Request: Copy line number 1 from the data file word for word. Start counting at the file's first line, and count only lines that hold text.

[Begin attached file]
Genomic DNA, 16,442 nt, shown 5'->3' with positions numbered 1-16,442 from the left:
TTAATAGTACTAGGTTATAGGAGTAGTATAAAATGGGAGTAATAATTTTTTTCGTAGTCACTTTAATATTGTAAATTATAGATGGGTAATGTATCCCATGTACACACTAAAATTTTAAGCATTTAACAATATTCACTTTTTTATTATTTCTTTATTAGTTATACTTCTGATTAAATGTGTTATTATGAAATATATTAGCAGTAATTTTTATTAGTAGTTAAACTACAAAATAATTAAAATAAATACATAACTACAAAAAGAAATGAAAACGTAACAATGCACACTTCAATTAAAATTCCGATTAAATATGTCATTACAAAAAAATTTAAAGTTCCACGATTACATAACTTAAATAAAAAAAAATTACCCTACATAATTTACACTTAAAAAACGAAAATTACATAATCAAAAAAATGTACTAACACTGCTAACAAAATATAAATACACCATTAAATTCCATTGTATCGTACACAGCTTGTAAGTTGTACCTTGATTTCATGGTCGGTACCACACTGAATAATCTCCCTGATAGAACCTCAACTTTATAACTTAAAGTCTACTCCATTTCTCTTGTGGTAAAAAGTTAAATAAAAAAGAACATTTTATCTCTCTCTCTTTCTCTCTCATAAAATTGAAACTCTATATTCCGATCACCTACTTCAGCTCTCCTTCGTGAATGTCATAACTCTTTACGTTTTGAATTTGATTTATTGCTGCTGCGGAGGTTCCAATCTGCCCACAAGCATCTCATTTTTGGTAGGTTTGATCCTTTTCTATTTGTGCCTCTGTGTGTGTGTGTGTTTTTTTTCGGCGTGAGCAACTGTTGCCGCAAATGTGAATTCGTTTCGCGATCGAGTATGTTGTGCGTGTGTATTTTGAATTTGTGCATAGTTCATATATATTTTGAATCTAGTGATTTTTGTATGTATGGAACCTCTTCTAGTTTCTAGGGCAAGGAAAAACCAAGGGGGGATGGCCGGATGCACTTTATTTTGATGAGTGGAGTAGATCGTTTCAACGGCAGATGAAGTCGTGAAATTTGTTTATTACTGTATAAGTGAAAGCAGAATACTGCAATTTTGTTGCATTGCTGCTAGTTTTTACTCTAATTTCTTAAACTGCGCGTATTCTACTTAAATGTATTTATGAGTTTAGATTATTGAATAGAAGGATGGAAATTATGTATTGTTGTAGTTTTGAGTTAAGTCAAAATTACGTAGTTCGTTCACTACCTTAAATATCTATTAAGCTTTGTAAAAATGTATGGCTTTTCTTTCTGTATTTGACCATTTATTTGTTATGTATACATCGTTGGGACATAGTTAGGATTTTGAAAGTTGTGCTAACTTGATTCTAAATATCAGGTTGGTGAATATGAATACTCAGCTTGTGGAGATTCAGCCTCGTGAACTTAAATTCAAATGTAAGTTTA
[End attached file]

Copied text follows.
Genomic DNA, 16,442 nt, shown 5'->3' with positions numbered 1-16,442 from the left: